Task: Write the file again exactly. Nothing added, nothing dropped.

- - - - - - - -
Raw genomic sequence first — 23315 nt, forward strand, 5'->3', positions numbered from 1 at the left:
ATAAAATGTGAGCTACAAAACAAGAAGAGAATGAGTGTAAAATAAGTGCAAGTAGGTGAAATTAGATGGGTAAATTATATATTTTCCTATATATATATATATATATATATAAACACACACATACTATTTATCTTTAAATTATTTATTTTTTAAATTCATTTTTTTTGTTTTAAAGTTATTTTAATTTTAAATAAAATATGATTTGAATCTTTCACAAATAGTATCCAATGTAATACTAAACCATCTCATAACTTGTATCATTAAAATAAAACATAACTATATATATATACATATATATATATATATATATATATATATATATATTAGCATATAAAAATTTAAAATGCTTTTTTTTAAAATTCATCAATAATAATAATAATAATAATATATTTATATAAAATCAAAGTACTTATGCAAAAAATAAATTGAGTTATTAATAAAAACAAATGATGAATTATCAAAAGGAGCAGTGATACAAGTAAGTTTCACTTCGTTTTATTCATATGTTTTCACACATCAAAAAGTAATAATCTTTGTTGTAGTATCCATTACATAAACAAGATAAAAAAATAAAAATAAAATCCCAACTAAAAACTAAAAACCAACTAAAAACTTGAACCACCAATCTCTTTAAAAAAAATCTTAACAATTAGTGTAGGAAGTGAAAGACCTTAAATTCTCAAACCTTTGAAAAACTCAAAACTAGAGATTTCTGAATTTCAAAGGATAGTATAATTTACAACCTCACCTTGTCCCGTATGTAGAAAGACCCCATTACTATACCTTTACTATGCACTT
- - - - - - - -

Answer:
Raw genomic sequence first — 23315 nt, forward strand, 5'->3', positions numbered from 1 at the left:
ATAAAATGTGAGCTACAAAACAAGAAGAGAATGAGTGTAAAATAAGTGCAAGTAGGTGAAATTAGATGGGTAAATTATATATTTTCCTATATATATATATATATATATATAAACACACACATACTATTTATCTTTAAATTATTTATTTTTTAAATTCATTTTTTTTGTTTTAAAGTTATTTTAATTTTAAATAAAATATGATTTGAATCTTTCACAAATAGTATCCAATGTAATACTAAACCATCTCATAACTTGTATCATTAAAATAAAACATAACTATATATATATACATATATATATATATATATATATATATATATATATTAGCATATAAAAATTTAAAATGCTTTTTTTTAAAATTCATCAATAATAATAATAATAATAATATATTTATATAAAATCAAAGTACTTATGCAAAAAATAAATTGAGTTATTAATAAAAACAAATGATGAATTATCAAAAGGAGCAGTGATACAAGTAAGTTTCACTTCGTTTTATTCATATGTTTTCACACATCAAAAAGTAATAATCTTTGTTGTAGTATCCATTACATAAACAAGATAAAAAAATAAAAATAAAATCCCAACTAAAAACTAAAAACCAACTAAAAACTTGAACCACCAATCTCTTTAAAAAAAATCTTAACAATTAGTGTAGGAAGTGAAAGACCTTAAATTCTCAAACCTTTGAAAAACTCAAAACTAGAGATTTCTGAATTTCAAAGGATAGTATAATTTACAACCTCACCTTGTCCCGTATGTAGAAAGACCCCATTACTATACCTTTACTATGCACTT